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The Cabin - Part 2

After the debacle of falling a tree across the highway, I opted not to cut any more on my land. I got a cutting permit from the Forest Service and the location was up Boulder Creek Road on the way to Conconully. I had an old Chevy half-ton pickup with coil springs and it would take many journeys to gather the materials for the 12 by 14 cabin I envisioned.

With some stock on hand I attempted to connect two pieces with the notch that is seen on most log cabins. Of course I failed. I had a fallback from a book called New Way of the Wilderness by outdoor guru Calvin Rutstrom. Using his more simple method, you make an L with vertical 2x6s, cut the log ends flat and with heavy nails drive through the 2-bys into the logs on each corner. This simplifies building immensely, as well as eliminating the humiliation of making square notches for round logs as I did with the practice attempt.

photoAfter 42 years, despite my best efforts, the cabin still stands. Photo by Bob Spiwak

I don’t remember how may logs I got and cannot count now because the cabin is mostly buried in snow. It was a lot of trips filling the pickup with mostly four-inch logs: 16 feet long for the sides and 14 feet for the ends of the edifice. I went for logs every day. I used a drawknife to get the bark off most of them. I owe the train wreck that is my back to peeling all those logs.

The crowning piece was the ridgepole. I wanted a porch where the building faced the pond, one on which I could escape the summer sun, watch it set from my rocking chair or, equally satisfying, just watch the snow falling with coffee bubbling on the iron cook stove inside. I decided I needed 18 feet of ridgepole, which can cause concern when using the ten-foot bed of the pickup with the tailgate down. I attached the long pole to the wooden bed with permanent cycle tie-downs, and then filled the remaining cargo space with logs. The long pole tended to drag at times on the gravel road.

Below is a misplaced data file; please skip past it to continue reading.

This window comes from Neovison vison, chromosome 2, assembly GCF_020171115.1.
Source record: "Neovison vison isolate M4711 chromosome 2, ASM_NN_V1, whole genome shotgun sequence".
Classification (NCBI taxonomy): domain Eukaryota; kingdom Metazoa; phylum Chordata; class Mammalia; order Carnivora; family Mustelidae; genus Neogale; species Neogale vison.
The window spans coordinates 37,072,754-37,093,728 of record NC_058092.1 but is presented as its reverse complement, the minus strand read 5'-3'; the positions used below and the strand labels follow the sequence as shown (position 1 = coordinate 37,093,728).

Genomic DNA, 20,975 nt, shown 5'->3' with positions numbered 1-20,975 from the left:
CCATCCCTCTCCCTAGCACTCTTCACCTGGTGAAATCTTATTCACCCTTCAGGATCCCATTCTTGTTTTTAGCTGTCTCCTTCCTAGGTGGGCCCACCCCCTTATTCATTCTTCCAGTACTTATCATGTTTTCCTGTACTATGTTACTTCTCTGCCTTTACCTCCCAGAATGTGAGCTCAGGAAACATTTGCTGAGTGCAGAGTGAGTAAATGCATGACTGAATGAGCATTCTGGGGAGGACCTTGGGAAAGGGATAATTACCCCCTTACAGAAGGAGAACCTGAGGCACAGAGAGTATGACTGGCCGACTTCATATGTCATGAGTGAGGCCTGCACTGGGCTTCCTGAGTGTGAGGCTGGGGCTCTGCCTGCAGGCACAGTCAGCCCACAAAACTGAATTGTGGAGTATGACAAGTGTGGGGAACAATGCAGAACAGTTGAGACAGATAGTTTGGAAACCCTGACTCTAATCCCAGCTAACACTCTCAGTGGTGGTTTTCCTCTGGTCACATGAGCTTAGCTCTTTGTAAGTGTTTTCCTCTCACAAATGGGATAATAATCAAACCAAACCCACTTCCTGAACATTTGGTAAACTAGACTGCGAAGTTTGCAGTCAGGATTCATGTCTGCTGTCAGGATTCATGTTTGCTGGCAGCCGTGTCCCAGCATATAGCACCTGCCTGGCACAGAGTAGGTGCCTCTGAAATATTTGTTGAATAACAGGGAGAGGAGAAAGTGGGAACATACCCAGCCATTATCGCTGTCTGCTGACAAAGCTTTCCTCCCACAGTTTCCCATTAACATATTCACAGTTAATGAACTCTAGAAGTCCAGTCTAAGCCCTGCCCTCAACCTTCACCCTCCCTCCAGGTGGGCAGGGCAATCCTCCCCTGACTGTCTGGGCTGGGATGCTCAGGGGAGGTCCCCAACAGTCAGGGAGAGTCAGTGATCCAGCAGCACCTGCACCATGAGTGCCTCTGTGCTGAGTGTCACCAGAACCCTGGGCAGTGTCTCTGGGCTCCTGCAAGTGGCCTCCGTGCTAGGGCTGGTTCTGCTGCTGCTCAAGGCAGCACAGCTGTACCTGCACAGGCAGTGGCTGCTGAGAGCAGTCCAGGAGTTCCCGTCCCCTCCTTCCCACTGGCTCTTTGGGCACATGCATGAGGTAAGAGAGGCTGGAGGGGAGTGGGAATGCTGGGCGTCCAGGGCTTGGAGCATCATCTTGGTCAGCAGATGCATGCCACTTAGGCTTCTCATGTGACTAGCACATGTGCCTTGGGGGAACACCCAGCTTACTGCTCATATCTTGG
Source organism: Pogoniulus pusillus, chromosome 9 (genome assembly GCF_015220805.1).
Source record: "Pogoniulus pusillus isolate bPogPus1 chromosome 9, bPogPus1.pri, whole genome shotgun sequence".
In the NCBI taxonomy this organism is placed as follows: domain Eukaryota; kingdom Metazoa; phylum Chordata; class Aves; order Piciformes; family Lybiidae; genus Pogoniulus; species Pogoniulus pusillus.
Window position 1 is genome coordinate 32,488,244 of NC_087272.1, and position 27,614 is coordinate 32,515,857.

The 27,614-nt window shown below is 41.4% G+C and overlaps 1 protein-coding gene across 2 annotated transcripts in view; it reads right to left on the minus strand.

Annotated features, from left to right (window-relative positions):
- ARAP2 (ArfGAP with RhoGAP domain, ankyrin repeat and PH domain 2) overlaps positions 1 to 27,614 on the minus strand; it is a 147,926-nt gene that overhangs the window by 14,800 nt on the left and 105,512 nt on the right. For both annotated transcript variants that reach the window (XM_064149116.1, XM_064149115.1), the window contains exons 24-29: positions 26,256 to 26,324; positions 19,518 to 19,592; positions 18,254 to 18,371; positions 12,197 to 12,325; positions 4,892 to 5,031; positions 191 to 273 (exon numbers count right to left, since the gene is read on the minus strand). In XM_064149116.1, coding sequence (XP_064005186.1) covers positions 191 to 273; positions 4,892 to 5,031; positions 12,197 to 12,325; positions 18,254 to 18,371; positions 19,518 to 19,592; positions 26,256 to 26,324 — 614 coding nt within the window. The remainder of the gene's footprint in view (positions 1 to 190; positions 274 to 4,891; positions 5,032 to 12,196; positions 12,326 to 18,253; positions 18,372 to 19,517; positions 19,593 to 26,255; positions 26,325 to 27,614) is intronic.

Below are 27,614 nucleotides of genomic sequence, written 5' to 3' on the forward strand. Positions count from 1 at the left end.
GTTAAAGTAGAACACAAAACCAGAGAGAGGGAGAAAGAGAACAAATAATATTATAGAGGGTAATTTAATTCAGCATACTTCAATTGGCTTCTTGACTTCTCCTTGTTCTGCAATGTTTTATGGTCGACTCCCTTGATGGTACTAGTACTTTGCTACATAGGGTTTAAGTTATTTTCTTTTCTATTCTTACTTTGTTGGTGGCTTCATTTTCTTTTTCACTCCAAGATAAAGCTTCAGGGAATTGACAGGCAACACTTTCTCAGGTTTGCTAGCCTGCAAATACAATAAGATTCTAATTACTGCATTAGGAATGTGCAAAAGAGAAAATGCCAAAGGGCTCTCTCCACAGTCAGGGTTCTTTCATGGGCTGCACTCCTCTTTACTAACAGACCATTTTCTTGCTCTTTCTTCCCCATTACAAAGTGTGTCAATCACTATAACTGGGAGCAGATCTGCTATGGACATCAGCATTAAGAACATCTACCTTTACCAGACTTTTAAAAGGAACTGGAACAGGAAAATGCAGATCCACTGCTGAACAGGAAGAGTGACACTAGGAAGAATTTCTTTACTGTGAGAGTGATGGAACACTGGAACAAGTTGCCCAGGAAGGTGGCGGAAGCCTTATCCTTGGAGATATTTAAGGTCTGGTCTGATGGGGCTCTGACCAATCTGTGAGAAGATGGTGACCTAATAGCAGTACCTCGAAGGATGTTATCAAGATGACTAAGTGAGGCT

This was not an issue as there was adequate footage to have some ground off on the gravel, but a crisis arose when I came down the hill at the ballpark. As mentioned, the truck had coil rear springs, which were sagging. Just before making the turn onto the highway, the ridgepole got caught on the higher surface of the Chewack (sic) road. The wheels were barely on the surface and the truck would hardly move. I backed it up to where I again had traction, added more distance, and diagonally crossed the upper road and was able to drag the thing onto highway 20 and homeward.

After I unloaded everything including the ridge, which now had a flattened point on the back end, I called my buddy and he came that evening and we began the task of putting all the pieces together.

There had been a burglary at the red house near the bridge and a water tank and refrigerator had been taken. Remember, this was in the early 1970s when the Move-to-the-Wilderness mentality was high. I had a cast iron stove here and I got nervous about its being snatched. So, once we had the floor of the cabin down, Dan and I laboriously inched the appliance onto the floor and ultimately built the structure walls high enough so it would take a crane to move it. That was the end of that year’s cabin endeavors, must have been 1972 or 73.

We began the following year with the roofing. Back home in Everett, there was a beautiful couple I knew well. Bill Baker was almost a Robert Redford look-alike and he had a gorgeous wife named Judy. Judy had run for city council the preceding autumn and I really don’t remember whether she was elected. But she had a lot of 4x8 floor plywood campaign signs. They were available for the taking, thanks to her campaign manager. With red, white and blue ten-inch letters they proclaimed, “Judy Baker - Council Position 5.” Thus was, and still is, visible as the ceiling. One witty friend said he envisioned me sitting in my rocker thinking of beautiful Judy in position 5.

In the finale, Part 3, we’ll meet Peter and Petunia Packrat and the joys of log cabin life.


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